With the wind blowing even worse than yesterday, we had another early start and started making our way east. We stopped at Sir Lowry’s Pass and almost immediately flushed an eagle-owl, unfortunately our views were just too brief to determine whether it was the common Spotted or rare Cape Eagle-Owl. We heard several Victorin’s Warblers however despite a concentrated effort, we could not see any of these singing birds. Bill did manage a look at a bird while we were all facing the other way, but the wind just proved too ferocious to try get looks at these notorious skulkers. While looking for the warblers, we spotted Common and Jackal Buzzards and White-necked Ravens flying overhead.

Due to the intense storm that had ravaged the Cape the previous week, the picturesque Clarence Drive was closed which meant we had to take the long way round to Rooi-Els, however we soon arrived at our spot to look for rockjumpers. The wind was again blowing a gale and it took some time but we eventually managed to find a relatively close pair of Cape Rockjumpers which we all enjoyed scope views of. Other birds encountered here included Orange-breasted SunbirdFamiliar ChatCape Bunting and a calling Streaky-headed Seedeater which soon disappeared as we approached its bush.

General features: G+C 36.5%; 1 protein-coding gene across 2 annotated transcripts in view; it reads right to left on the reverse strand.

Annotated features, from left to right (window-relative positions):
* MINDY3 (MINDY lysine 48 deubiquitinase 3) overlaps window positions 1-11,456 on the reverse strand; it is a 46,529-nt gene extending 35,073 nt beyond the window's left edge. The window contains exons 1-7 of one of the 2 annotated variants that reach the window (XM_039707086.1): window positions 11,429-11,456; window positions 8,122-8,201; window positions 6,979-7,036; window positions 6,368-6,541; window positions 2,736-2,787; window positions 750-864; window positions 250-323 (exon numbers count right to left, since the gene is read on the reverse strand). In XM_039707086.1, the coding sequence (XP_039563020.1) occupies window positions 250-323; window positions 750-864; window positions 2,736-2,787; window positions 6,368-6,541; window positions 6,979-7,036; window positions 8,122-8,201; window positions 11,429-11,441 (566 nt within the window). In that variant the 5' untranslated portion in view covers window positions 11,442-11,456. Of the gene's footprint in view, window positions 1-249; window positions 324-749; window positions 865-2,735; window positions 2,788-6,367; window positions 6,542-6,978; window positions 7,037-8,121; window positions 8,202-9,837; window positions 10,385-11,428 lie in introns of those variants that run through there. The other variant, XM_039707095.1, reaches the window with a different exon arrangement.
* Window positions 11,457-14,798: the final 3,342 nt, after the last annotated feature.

Western Cape trip report

The colorful Orange-breasted Sunbird is an abundant resident of mountain fynbos.


We had a relaxed picnic lunch at Harold Porter Botanical Garden (without any interference from marauding Chacma Baboons) and afterwards took a (windy) walk around the gardens which did not prove terribly productive. We did however find Cape SpurfowlBar-throated ApalisKaroo PriniaGrey-backed CisticolaSombre Greenbul (well spotted, Ohad), African Dusky Flycatcher and Cape Sugarbird.

Western Cape trip report

The endemic Cape Spurfowl is normally straightforward to find in the Cape.


A brief stop at the Stony Point penguin colony in Betty’s Bay saw us enjoying the cute and comical African Penguins and we managed to pick out BankCrowned and Cape Cormorants breeding on the nearby rocks.

We decided to bird a rocky ridge near Betty’s Bay in the hopes of finding a few missing specials which proved to a be a good decision, as this spot was slightly sheltered from the wind. Cape Rockjumper showed better than before at Rooi-Els and we also found Ground WoodpeckerCape Rock ThrushCape Siskin (unfortunately missed by some of the group) and calling Neddicky which was determined not to reveal itself to us. After a long, windy day out we headed back to Cape Town, it had been a tough day of birding but our perseverance meant we had seen just about all the day’s major targets.